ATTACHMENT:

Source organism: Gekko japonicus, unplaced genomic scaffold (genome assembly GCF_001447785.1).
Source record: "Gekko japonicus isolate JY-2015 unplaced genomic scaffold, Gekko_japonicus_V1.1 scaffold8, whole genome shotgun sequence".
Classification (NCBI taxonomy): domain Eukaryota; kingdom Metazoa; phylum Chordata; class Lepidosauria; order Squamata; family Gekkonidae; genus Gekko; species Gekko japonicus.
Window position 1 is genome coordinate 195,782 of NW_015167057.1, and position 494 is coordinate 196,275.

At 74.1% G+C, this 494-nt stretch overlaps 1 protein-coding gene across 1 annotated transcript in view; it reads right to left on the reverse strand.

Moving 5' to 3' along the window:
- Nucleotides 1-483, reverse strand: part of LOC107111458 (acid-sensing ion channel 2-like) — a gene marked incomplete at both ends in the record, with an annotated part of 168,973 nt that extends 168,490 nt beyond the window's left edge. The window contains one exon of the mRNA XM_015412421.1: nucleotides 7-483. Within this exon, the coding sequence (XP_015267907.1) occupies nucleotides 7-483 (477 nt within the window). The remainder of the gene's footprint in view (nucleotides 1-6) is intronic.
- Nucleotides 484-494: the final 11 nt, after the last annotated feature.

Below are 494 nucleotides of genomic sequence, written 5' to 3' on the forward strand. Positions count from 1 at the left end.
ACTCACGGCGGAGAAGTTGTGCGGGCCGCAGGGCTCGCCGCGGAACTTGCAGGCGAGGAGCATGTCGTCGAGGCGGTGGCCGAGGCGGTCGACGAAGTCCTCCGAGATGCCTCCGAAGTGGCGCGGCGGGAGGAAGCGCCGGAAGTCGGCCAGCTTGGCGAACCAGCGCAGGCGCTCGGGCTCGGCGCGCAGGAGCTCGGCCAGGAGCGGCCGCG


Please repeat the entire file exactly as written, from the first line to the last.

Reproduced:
Source organism: Gekko japonicus, unplaced genomic scaffold (genome assembly GCF_001447785.1).
Source record: "Gekko japonicus isolate JY-2015 unplaced genomic scaffold, Gekko_japonicus_V1.1 scaffold8, whole genome shotgun sequence".
Classification (NCBI taxonomy): domain Eukaryota; kingdom Metazoa; phylum Chordata; class Lepidosauria; order Squamata; family Gekkonidae; genus Gekko; species Gekko japonicus.
Window position 1 is genome coordinate 195,782 of NW_015167057.1, and position 494 is coordinate 196,275.

At 74.1% G+C, this 494-nt stretch overlaps 1 protein-coding gene across 1 annotated transcript in view; it reads right to left on the reverse strand.

Moving 5' to 3' along the window:
- Nucleotides 1-483, reverse strand: part of LOC107111458 (acid-sensing ion channel 2-like) — a gene marked incomplete at both ends in the record, with an annotated part of 168,973 nt that extends 168,490 nt beyond the window's left edge. The window contains one exon of the mRNA XM_015412421.1: nucleotides 7-483. Within this exon, the coding sequence (XP_015267907.1) occupies nucleotides 7-483 (477 nt within the window). The remainder of the gene's footprint in view (nucleotides 1-6) is intronic.
- Nucleotides 484-494: the final 11 nt, after the last annotated feature.

Below are 494 nucleotides of genomic sequence, written 5' to 3' on the forward strand. Positions count from 1 at the left end.
ACTCACGGCGGAGAAGTTGTGCGGGCCGCAGGGCTCGCCGCGGAACTTGCAGGCGAGGAGCATGTCGTCGAGGCGGTGGCCGAGGCGGTCGACGAAGTCCTCCGAGATGCCTCCGAAGTGGCGCGGCGGGAGGAAGCGCCGGAAGTCGGCCAGCTTGGCGAACCAGCGCAGGCGCTCGGGCTCGGCGCGCAGGAGCTCGGCCAGGAGCGGCCGCG